There is likely a subset of CC8-built programs which will run
independently of OS/8, but the bounds on that class of programs is not
currently clear to us.

<a id="cross" name="posix"></a>
## The Cross-Compiler

The CC8 cross-compiler is the [SmallC-85 C compiler][sc85] with a PDP-8
[SABR][sabr] code generator strapped to its back end. That means the C
language dialect understood by the CC8 cross-compiler is [K&R C
(1978)][krc] minus function pointers and the `float` and `long` data

The code for this is in the `src/cc8/cross` subdirectory of the PiDP-8/I
source tree, and it is built along with the top-level PiDP-8/I software.
When installed, this compiler is in your `PATH` as `cc8`.

CC8 also includes a [small C library](#libc) in the files
`src/cc8/os8/libc.[ch]`, which is shared with the [native OS/8
compiler](#native). This library covers only a small fraction of what
the K&R C library does, in part due to system resource constraints.

Ian Schofield originally wrote the SABR code generator atop a version of
Ron Cain’s famous [Small-C compiler][sc80], originally published in [Dr
Dobb’s Journal][ddj], with later versions published elsewhere.  William
Cattey later ported this code base to SmallC-85, a living project
currently [available on GitHub][sc85].

The CC8 cross-compiler can successfully compile itself, but it produces
a SABR assembly file that is too large (28K) to be assembled on the
PDP-8.  Thus [the separate native compiler](#native).

The key module for targeting Small-C to the PDP-8 is `code8.c`. It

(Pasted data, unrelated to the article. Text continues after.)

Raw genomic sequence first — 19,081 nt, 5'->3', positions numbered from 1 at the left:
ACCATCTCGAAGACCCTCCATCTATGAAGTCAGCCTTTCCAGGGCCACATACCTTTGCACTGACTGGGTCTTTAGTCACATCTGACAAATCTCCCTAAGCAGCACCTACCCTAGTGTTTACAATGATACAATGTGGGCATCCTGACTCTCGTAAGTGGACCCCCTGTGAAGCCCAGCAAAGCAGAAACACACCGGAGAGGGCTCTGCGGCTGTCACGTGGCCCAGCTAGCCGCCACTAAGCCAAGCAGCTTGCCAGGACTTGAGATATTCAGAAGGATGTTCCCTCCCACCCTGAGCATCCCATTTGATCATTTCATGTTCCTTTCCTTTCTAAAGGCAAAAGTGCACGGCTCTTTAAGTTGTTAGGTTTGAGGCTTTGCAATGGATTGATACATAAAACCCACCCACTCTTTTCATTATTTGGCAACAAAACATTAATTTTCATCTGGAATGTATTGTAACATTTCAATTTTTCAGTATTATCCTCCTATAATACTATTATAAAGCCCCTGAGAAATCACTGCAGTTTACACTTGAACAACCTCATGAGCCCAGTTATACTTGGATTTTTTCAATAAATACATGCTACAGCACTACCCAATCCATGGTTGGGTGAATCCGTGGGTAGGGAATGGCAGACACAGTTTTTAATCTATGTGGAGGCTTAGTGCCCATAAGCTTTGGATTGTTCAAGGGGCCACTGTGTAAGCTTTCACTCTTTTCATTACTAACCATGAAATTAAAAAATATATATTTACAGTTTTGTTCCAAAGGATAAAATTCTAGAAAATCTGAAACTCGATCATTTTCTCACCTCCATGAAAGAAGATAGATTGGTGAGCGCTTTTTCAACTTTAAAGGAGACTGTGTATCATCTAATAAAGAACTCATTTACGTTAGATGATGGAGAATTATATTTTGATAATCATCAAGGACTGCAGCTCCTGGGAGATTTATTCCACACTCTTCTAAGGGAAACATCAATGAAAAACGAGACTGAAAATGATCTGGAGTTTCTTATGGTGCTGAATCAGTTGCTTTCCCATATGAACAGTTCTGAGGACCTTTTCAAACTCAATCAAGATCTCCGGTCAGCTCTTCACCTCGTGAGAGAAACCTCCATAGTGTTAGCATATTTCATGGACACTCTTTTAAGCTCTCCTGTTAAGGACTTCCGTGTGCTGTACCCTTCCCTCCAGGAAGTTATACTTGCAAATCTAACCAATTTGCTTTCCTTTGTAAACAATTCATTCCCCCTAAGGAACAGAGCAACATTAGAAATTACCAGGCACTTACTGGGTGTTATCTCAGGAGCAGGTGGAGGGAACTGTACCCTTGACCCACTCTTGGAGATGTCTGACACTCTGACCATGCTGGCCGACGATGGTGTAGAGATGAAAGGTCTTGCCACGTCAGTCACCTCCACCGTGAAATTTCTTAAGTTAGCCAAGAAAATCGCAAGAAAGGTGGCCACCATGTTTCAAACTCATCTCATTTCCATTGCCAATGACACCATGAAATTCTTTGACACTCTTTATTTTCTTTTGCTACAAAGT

does the code generation to emit SABR assembly code. However, the
targeting is not confined to that one file. There is code in various
of the other modules that is specific to the PDP-8 port that should be
abstracted out and cleaned up in the fullness of time.

[Currently](/tktview?name=e1f6a5e4fe), the simplest way to get SABR
outputs from the CC8 cross-compiler into the PiDP-8/I simulator is to
use our `os8-cp` program in ASCII mode to copy SABR outputs from the
cross-compiler onto the simulator’s disk image:

    $ os8-cp -a -rk0s /opt/pidp8i/share/media/os8/v3d.rk05 \
      src/cc8/examples/ dsk:

That results in a file `DSK:PS.SB` with the POSIX LF-only line endings
translated to the CRLF line endings OS/8 wants. You can then assemble,
link, and run within the simulator, as described [below](#exes).

For related ideas, see the PiDP-8/I wiki article “[Getting Text In][gti].”

[gti]:  http://localhost:8080/wiki?name=Getting+Text+In
[sabr]: /wiki?name=A+Field+Guide+to+PDP-8+Assemblers#sabr

<a id="cpp"></a>
### The Cross-Compiler’s Preprocessor Features

The cross-compiler has rudimentary C preprocessor features:

*   Literal `#define` only.  You cannot define parameterized macros.